The arteries of the Italian economy are blocked by a sluggish parliamentary and courts system, by out of date insolvency laws, and by an over large public sector. Wages are set centrally with little regard to the profitability of individual firms. A lot of capital is tied up in zombie businesses, many state owned.

Reforms have been made by previous governments to liberalize the labour market and the professions, but these will take time to yield results, and are insufficient on their own.

Italy is a rapidly ageing society, so the proposed reversal of the recent pension reforms by the new government would worsen the situation.

On the other hand, the new government’s flat tax and basic income proposals could, if combined with radical measures to combat tax evasion, remove tax shelters and  improve work incentives, improve the overall efficiency of Italy.

Euro membership has prevented Italy from using the devaluation to restore competitiveness at the price of higher inflation. Older Italians have benefitted from this. Italian savers (mainly older people) have been protected from the devaluation of their savings, through inflation. that took place before the euro.

But the failure to free up the arteries of the Italian economy through structural reform has meant that job seekers (mainly younger people) have suffered. Many talented young Italians have emigrated, some to Ireland.

The new Italian government could tilt the balance in favour of young Italy, and attract those young people home, if it combined its popular tax and welfare plans with, much less popular but equally urgent, reforms to administration, the courts, wage setting,  insolvency and pensions.

The first big test will come in October when a budget has to be presented. That is when the new government’s real  priorities will be revealed.

POLITICS AND DEBT……ITALY NEEDS BRAVE LEADERSHIP

Italy and EU Puzzle Pieces - Italian and European Flag

Italy and EU Puzzle Pieces – Italian and European Flag

Crunch decisions are approaching for Italy and its new Prime Minister Paolo Gentiloni.

The really difficult decisions are not about who gets which Ministry in the new government, or even about the timing of elections, but about how to cope with the problems of some of Italy’s banks.  

On Friday last the European Central Bank rejected a request from Rome to delay a proposed private sector  led rescue of Monte Paschi di Siena (MPS), Italy’s oldest and most troubled bank.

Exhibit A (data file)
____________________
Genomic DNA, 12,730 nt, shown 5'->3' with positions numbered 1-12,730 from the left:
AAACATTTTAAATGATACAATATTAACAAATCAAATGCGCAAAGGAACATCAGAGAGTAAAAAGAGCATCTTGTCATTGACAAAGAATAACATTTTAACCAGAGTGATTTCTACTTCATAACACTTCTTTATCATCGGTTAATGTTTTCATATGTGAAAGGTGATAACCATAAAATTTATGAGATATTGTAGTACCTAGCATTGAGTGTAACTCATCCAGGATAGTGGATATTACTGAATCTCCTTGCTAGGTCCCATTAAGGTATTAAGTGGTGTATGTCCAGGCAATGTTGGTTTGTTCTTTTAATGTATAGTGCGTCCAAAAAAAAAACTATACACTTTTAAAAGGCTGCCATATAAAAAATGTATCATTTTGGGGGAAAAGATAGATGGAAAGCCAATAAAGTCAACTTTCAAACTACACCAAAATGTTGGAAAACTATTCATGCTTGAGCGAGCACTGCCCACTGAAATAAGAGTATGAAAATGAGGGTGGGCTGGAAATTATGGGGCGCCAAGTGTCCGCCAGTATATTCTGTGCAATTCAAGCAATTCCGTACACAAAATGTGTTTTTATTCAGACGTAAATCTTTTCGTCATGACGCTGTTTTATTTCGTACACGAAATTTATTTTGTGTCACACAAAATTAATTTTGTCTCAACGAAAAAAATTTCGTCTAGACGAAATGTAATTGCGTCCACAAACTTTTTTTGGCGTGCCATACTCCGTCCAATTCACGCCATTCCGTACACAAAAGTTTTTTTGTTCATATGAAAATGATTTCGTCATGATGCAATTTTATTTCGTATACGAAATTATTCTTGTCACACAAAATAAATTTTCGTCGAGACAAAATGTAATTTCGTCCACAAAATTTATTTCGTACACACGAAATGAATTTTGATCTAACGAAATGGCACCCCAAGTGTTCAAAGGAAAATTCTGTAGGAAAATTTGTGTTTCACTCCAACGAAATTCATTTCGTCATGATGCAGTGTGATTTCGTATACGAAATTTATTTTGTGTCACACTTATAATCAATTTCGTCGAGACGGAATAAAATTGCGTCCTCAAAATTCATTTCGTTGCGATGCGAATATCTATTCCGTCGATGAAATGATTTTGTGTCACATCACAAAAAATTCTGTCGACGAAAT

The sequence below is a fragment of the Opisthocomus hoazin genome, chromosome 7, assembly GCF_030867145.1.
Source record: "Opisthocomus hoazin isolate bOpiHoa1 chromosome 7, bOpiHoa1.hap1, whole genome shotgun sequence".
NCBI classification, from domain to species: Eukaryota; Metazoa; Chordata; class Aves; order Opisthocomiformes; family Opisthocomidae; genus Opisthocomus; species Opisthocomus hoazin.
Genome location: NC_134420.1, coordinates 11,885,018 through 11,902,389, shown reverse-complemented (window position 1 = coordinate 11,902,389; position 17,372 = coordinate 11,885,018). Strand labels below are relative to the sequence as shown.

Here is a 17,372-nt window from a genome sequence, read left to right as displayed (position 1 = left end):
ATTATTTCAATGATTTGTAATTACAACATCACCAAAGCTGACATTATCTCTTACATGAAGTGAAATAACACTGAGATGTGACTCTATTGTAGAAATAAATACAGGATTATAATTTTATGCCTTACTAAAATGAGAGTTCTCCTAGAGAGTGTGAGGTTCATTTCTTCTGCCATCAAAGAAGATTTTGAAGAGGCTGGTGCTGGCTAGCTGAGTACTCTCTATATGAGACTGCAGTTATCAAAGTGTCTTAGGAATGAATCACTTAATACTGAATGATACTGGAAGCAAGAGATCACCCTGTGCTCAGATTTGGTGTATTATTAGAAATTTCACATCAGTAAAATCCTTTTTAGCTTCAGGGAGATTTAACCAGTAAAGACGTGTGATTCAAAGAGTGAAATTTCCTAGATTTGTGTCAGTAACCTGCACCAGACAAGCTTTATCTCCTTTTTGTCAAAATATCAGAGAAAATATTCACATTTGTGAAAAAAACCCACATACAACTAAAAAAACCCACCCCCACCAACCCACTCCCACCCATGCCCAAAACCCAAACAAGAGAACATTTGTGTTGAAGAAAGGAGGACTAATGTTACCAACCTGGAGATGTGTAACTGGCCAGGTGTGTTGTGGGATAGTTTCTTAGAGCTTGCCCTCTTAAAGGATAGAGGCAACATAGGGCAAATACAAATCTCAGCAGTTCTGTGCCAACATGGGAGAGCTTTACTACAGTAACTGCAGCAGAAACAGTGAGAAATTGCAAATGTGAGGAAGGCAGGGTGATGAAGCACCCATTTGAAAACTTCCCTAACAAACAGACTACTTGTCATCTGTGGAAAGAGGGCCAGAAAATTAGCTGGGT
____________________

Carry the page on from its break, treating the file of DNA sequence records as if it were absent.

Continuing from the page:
According to the Financial Times, this leaves Italy with little option but trigger a government led bailout of the bank which will involve imposing losses on junior bondholders in the bank, many of whom are small savers rather than anonymous financial institutions. “Burning the bondholders” thus does not have quite the same popular appeal in Italy as it had in Ireland a few years back!

But the burning of bondholders, in a bank that has to be rescued by the taxpayer, is now required by EU rules, and the EU is a rule based institution. The primacy of rules, rather than of raw power, are what distinguishes the EU from other international arrangements, and are among the reasons EU membership is particularly valued by smaller countries, like Ireland.

Avoiding a taxpayer led bailout of MPS, by forcing the other Italian banks, who are better off than MPS, but have troubles of their own, to bail out MPS could infect the  entire Italian banking system and weaken confidence in it.  And all banking, like all money itself, depends on confidence. As it is, Italian banks have only half the capital they need to meet  the required safety standards.

Of course it is true that if the Italian economy was growing more quickly, its banks would not be in such trouble. The Italian economy is expected to grow by only 1% this year, well below the EU average. In fact the Italian economy is the same size as it was in 2007, whereas other countries , which are also subject to the  disciplines of the euro zone, have grown substantially since 2007, France by 20% and Spain by 15%.